Translation:They saw their child last weekend.
From asking a native speaker I was told de is often exlcuded in sentences when talking about relationships close to the speaker. So you wouldn't use de to speak about your own mother/father/siblings/offspring. Though it does seem awkward they would see their child on the weekend.
Not really awkward or strange, think of the scenario where parents are going to a college town to see their child for the weekend for instance. This could also work for seeing their child in any other kind of situation, such as in jail or hospital, living away from home, or living with an ex, etc.
I agree 100%, I only continue to use it because it has a web based version so I can practice during my downtime at work. However, when I'm not at work I practice with LingoDeer it's also free and miles ahead of Duolingo. It started with just Korean Chinese Japanese but I think they've added more. Though i've only done chinese & japanese lessons.
I agree 100%. Worst thing is, some kind of lexicon had been available many many years ago, back when Duolingo was in its the testing phase. I really miss this kind of note-making assist. Right now I end up hovering over everything.
The text is sometimes so small, and the lectors' tones so different, you cannot go on without some kind of lexicon.
Particles - Why did they use 了 le and not 过 guò since it happened last weekend? I thought the rule was: 了 le - indicates the present, something is different from the way it was in the past and to refer to things that have not happened yet, like something about to happen;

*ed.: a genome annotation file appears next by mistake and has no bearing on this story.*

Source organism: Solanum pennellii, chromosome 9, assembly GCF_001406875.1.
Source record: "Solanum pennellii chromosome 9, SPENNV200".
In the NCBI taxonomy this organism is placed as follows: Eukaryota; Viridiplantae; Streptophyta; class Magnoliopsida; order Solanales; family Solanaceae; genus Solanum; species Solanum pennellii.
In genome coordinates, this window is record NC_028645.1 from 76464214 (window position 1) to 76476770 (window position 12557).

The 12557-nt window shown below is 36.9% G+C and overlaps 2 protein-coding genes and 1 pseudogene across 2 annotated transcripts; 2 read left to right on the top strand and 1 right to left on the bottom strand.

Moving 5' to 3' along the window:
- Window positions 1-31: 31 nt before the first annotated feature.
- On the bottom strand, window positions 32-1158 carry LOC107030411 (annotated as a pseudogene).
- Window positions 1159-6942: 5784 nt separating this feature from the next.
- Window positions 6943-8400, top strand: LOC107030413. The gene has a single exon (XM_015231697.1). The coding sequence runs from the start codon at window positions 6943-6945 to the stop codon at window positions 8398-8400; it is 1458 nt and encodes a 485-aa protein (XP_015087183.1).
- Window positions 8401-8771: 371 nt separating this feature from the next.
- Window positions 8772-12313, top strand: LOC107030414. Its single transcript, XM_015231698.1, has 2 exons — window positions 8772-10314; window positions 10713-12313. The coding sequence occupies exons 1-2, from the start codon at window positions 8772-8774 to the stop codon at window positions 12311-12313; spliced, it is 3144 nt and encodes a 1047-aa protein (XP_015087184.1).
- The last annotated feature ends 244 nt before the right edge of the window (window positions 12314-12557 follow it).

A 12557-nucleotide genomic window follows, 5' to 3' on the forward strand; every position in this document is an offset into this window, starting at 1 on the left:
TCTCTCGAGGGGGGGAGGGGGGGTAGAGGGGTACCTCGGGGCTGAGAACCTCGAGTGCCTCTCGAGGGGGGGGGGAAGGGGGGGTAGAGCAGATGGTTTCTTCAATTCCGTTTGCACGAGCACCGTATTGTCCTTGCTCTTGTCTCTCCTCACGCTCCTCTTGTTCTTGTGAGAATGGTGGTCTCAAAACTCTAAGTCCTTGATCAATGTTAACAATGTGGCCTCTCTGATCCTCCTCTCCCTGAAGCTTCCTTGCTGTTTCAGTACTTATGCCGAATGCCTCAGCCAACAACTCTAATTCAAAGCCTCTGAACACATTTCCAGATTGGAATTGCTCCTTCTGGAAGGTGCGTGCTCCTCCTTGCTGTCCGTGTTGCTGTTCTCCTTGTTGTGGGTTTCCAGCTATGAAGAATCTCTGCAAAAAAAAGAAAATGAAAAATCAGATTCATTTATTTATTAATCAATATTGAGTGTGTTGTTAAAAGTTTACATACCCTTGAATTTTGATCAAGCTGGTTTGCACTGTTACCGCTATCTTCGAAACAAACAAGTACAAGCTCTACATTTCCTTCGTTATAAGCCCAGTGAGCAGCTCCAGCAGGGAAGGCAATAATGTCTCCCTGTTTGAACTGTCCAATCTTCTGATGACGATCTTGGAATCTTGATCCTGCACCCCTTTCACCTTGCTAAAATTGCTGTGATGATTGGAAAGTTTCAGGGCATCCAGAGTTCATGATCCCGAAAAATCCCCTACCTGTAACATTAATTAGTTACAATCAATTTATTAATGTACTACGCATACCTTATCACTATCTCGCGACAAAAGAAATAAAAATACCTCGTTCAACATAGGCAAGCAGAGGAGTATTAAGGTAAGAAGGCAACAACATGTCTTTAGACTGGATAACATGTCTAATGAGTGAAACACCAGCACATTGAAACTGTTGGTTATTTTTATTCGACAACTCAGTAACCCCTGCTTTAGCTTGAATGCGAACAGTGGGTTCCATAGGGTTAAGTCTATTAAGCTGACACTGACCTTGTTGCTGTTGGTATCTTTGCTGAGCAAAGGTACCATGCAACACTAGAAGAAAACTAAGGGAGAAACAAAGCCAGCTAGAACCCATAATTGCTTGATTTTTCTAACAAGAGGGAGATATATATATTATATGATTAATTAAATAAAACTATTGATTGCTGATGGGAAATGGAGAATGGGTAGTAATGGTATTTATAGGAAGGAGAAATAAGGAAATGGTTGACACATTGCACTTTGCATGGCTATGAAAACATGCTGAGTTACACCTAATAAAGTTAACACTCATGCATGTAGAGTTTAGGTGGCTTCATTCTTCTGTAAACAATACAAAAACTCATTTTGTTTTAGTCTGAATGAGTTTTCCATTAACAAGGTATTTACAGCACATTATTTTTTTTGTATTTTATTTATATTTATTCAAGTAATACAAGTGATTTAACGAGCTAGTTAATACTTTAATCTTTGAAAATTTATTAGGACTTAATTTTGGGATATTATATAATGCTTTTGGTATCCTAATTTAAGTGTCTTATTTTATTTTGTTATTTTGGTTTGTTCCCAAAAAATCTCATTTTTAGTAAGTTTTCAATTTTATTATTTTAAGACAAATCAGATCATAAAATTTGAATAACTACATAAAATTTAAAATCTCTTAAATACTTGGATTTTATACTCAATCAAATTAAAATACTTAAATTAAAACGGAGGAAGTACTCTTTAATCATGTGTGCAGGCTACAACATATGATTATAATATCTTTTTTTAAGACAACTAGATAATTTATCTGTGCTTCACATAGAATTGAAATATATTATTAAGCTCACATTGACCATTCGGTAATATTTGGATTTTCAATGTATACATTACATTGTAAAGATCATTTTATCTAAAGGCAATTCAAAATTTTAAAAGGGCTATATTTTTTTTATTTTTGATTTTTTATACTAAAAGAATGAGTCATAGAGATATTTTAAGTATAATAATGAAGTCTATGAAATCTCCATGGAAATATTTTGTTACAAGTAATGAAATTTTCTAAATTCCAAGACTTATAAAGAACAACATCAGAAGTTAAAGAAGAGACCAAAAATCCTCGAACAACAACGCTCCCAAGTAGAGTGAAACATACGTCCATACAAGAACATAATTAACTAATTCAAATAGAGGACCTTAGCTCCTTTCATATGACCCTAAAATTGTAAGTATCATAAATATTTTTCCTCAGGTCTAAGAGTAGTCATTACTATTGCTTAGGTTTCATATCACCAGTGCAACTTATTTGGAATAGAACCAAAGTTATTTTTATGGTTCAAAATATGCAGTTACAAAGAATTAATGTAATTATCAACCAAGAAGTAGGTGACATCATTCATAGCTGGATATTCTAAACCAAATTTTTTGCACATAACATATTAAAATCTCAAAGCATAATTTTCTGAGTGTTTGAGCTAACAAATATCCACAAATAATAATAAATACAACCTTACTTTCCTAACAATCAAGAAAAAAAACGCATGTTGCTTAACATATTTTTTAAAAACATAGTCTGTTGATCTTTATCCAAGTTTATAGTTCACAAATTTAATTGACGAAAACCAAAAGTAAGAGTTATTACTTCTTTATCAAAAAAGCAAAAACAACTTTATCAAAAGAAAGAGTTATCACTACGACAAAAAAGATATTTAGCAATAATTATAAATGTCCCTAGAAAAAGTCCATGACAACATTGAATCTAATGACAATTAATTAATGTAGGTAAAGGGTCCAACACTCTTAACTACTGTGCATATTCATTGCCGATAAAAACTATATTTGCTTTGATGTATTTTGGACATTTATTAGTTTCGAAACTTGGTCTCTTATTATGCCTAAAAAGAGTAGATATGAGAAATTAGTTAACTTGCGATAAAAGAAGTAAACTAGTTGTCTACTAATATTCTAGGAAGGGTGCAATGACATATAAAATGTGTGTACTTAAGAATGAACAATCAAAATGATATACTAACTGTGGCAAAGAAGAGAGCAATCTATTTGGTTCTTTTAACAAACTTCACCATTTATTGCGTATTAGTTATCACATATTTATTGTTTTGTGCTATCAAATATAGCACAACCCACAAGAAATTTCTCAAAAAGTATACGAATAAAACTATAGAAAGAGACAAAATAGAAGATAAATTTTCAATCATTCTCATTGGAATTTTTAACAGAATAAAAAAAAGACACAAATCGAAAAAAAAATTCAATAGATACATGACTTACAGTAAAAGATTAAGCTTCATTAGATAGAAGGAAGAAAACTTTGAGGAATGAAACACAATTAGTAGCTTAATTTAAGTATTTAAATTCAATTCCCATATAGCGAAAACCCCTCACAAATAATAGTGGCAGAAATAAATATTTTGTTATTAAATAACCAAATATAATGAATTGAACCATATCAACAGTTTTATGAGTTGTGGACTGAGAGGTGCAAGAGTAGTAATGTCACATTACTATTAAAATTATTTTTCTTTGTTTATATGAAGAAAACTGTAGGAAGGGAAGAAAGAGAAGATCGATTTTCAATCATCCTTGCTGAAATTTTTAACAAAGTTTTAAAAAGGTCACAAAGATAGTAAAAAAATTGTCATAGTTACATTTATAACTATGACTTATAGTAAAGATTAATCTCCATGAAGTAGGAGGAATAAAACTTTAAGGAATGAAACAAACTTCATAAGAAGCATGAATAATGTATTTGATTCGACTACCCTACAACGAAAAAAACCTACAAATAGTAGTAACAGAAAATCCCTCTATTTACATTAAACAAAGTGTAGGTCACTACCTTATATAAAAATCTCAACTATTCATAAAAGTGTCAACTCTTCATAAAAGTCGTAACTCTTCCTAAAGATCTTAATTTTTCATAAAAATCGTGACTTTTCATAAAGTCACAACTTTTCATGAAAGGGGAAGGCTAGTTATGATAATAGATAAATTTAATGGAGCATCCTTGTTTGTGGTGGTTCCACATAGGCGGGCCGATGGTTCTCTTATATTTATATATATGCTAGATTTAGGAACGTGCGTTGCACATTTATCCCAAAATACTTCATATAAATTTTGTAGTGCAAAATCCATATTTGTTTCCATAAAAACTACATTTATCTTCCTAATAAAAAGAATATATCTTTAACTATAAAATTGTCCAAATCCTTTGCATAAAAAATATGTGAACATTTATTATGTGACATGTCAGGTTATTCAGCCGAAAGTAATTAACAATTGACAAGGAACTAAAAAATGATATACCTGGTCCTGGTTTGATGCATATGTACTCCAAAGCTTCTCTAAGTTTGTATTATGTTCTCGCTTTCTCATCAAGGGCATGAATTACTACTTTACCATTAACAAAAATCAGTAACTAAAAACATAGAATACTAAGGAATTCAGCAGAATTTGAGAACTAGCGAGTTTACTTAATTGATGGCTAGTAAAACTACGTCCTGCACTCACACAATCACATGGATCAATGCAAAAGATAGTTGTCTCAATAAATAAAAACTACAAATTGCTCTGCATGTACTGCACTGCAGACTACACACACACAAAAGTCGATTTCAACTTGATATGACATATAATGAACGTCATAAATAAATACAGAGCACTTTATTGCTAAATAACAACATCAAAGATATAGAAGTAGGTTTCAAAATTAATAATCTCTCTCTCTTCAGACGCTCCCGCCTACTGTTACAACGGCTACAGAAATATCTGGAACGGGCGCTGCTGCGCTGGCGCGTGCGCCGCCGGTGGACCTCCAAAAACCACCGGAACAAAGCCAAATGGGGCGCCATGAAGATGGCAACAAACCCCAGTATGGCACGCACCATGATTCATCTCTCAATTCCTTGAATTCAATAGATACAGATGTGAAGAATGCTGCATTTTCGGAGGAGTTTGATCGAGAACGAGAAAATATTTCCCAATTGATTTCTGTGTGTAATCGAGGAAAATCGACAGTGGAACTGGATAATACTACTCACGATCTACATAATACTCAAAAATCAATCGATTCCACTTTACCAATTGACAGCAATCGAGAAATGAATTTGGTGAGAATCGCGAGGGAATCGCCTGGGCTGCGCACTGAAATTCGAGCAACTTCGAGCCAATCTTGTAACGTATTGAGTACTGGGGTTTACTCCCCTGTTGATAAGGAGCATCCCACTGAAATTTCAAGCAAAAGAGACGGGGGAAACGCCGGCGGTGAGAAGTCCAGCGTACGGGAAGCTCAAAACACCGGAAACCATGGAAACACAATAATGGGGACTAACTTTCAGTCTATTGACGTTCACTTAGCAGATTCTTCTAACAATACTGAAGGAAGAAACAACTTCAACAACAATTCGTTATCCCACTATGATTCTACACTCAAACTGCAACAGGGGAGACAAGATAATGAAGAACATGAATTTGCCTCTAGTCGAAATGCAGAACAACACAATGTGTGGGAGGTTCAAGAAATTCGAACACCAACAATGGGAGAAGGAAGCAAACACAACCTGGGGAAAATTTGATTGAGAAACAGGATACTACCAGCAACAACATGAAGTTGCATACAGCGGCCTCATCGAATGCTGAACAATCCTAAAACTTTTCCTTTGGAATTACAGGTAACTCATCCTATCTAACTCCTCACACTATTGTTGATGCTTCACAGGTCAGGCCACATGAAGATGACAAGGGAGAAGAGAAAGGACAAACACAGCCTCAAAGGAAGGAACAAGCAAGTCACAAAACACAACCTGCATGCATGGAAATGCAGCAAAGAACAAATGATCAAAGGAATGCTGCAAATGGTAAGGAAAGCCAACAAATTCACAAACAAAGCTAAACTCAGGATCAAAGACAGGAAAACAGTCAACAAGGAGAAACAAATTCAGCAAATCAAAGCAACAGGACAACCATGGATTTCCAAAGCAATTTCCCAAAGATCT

过 guò - is for actions that already took place in the past; 在 zài and 着 zhe refer to continuous activity like working, reading; and 会 huì - is for future actions that will possibly take place in the future. So this is confusing....
Well it actually can be both after the verb or at the end of the sentence (or even in both places at the same time). The position of 了 slightly changes the meaning (sometimes the difference is really subtle and doesn't change a thing), e.g.:
我吃了早饭 。- I ate breakfast (I am not hungry anymore);
我吃早饭了。- I am after breakfast, but I may still eat something;
我吃了早饭了。- I have had a breakfast.
Generally the first 了 (the one after verb) suggests that the activity has ended while the second one shows the speakers attitude to the event (not sure if I am clear enough, but that's generally what my textbook says - the thing is it is in Polish ;)).
Without speaking of the difference between child/children that is not marked in Chinese so that both should be accepted, I have a problem regarding the translation of the verb tense in English: 了 is used to marked the actions as accomplished and focus on a change/an action by opposition to the past tense translated by 过 that focus on the fact that the action is in the past and well finished. Regarding all of this, the translation in English should be "They have seen the children last weekend" (use of the present perfect) and not "They saw the children last weekend" (past tense).